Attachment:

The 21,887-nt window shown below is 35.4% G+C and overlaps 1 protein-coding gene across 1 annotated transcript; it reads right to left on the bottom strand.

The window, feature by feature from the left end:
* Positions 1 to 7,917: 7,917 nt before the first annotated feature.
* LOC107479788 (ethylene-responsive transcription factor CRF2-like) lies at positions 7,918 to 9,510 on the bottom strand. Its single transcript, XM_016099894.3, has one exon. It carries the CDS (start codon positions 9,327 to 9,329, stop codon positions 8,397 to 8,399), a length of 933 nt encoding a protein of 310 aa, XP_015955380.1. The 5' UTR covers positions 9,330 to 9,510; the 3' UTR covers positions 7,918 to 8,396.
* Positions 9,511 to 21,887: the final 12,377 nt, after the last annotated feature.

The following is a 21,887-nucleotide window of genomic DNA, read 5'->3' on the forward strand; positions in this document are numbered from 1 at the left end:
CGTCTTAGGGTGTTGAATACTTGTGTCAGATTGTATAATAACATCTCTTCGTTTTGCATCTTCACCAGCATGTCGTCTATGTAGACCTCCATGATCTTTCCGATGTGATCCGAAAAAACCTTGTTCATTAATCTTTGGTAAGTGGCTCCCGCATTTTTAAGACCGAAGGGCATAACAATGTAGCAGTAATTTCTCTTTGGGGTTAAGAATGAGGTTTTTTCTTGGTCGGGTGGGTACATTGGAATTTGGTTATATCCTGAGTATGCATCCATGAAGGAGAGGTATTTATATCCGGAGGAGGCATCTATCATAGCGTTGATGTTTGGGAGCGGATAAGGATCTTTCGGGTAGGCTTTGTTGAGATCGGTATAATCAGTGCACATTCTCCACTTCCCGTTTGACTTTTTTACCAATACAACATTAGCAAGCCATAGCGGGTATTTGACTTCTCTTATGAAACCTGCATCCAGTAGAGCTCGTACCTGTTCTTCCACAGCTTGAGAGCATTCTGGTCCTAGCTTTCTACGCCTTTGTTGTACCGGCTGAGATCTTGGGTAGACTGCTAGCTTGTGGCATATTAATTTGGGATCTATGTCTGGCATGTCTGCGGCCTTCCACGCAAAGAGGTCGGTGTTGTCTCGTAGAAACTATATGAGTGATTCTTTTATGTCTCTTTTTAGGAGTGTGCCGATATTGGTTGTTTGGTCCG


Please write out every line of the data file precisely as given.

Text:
The 21,887-nt window shown below is 35.4% G+C and overlaps 1 protein-coding gene across 1 annotated transcript; it reads right to left on the bottom strand.

The window, feature by feature from the left end:
* Positions 1 to 7,917: 7,917 nt before the first annotated feature.
* LOC107479788 (ethylene-responsive transcription factor CRF2-like) lies at positions 7,918 to 9,510 on the bottom strand. Its single transcript, XM_016099894.3, has one exon. It carries the CDS (start codon positions 9,327 to 9,329, stop codon positions 8,397 to 8,399), a length of 933 nt encoding a protein of 310 aa, XP_015955380.1. The 5' UTR covers positions 9,330 to 9,510; the 3' UTR covers positions 7,918 to 8,396.
* Positions 9,511 to 21,887: the final 12,377 nt, after the last annotated feature.

The following is a 21,887-nucleotide window of genomic DNA, read 5'->3' on the forward strand; positions in this document are numbered from 1 at the left end:
CGTCTTAGGGTGTTGAATACTTGTGTCAGATTGTATAATAACATCTCTTCGTTTTGCATCTTCACCAGCATGTCGTCTATGTAGACCTCCATGATCTTTCCGATGTGATCCGAAAAAACCTTGTTCATTAATCTTTGGTAAGTGGCTCCCGCATTTTTAAGACCGAAGGGCATAACAATGTAGCAGTAATTTCTCTTTGGGGTTAAGAATGAGGTTTTTTCTTGGTCGGGTGGGTACATTGGAATTTGGTTATATCCTGAGTATGCATCCATGAAGGAGAGGTATTTATATCCGGAGGAGGCATCTATCATAGCGTTGATGTTTGGGAGCGGATAAGGATCTTTCGGGTAGGCTTTGTTGAGATCGGTATAATCAGTGCACATTCTCCACTTCCCGTTTGACTTTTTTACCAATACAACATTAGCAAGCCATAGCGGGTATTTGACTTCTCTTATGAAACCTGCATCCAGTAGAGCTCGTACCTGTTCTTCCACAGCTTGAGAGCATTCTGGTCCTAGCTTTCTACGCCTTTGTTGTACCGGCTGAGATCTTGGGTAGACTGCTAGCTTGTGGCATATTAATTTGGGATCTATGTCTGGCATGTCTGCGGCCTTCCACGCAAAGAGGTCGGTGTTGTCTCGTAGAAACTATATGAGTGATTCTTTTATGTCTCTTTTTAGGAGTGTGCCGATATTGGTTGTTTGGTCCG